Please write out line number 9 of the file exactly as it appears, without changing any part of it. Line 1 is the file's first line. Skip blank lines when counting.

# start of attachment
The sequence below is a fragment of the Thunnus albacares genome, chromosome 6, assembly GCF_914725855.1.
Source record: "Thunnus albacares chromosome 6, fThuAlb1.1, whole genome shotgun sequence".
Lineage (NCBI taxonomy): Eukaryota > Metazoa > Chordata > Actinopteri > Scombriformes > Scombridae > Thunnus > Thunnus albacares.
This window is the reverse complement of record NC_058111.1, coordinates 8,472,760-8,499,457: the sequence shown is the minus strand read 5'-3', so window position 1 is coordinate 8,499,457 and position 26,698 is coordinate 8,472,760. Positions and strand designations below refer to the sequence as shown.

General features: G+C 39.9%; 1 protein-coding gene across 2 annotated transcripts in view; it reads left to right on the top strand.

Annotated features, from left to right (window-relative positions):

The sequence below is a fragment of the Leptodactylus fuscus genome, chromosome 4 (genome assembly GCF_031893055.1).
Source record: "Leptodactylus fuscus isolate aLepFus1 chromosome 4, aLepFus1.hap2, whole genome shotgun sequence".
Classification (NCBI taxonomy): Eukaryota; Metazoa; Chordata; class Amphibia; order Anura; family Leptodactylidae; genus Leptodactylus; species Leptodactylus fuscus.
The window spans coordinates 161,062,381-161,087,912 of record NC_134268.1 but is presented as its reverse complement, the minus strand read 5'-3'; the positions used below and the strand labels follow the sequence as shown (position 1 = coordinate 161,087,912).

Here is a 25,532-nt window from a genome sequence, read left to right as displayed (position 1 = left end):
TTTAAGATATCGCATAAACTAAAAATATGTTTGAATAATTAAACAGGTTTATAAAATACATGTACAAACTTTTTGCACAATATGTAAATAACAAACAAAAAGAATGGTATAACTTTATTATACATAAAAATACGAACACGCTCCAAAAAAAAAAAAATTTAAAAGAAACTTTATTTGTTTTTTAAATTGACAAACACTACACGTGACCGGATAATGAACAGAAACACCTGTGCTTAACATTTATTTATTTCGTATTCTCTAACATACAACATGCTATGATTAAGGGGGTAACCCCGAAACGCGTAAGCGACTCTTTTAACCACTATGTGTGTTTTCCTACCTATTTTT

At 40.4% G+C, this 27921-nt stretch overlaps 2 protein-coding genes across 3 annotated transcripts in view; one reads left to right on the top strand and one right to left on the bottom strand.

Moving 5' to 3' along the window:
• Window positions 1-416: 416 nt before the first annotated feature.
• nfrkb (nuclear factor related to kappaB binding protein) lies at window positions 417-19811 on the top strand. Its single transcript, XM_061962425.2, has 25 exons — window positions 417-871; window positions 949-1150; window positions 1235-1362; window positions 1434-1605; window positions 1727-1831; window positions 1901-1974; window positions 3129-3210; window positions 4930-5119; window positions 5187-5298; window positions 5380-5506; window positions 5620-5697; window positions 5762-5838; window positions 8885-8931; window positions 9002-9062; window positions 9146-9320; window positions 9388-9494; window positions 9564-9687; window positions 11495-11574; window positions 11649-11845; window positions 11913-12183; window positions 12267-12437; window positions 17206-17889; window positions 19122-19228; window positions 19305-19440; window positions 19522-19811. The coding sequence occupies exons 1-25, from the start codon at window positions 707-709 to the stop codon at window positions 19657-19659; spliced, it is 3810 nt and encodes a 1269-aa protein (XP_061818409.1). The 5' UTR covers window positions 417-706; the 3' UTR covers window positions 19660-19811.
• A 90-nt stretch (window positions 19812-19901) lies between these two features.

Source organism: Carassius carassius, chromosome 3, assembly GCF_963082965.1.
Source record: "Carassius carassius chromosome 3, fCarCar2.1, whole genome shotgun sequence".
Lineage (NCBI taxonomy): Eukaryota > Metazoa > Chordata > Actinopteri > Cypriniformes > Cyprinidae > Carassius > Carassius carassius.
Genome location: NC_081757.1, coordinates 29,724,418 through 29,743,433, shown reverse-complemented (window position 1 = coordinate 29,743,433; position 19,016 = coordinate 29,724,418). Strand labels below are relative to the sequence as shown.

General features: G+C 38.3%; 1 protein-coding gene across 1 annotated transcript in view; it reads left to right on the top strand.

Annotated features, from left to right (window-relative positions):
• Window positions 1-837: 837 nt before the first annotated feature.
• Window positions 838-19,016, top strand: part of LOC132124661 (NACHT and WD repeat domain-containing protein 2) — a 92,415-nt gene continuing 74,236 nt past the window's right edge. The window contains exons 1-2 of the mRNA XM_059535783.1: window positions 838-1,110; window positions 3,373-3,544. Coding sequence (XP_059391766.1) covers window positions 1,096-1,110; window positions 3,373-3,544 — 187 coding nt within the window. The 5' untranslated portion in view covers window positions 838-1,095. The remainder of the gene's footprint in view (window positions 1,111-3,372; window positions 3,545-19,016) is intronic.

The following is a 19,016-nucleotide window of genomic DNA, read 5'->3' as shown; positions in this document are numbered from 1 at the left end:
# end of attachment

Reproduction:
Classification (NCBI taxonomy): Eukaryota; Metazoa; Chordata; class Amphibia; order Anura; family Leptodactylidae; genus Leptodactylus; species Leptodactylus fuscus.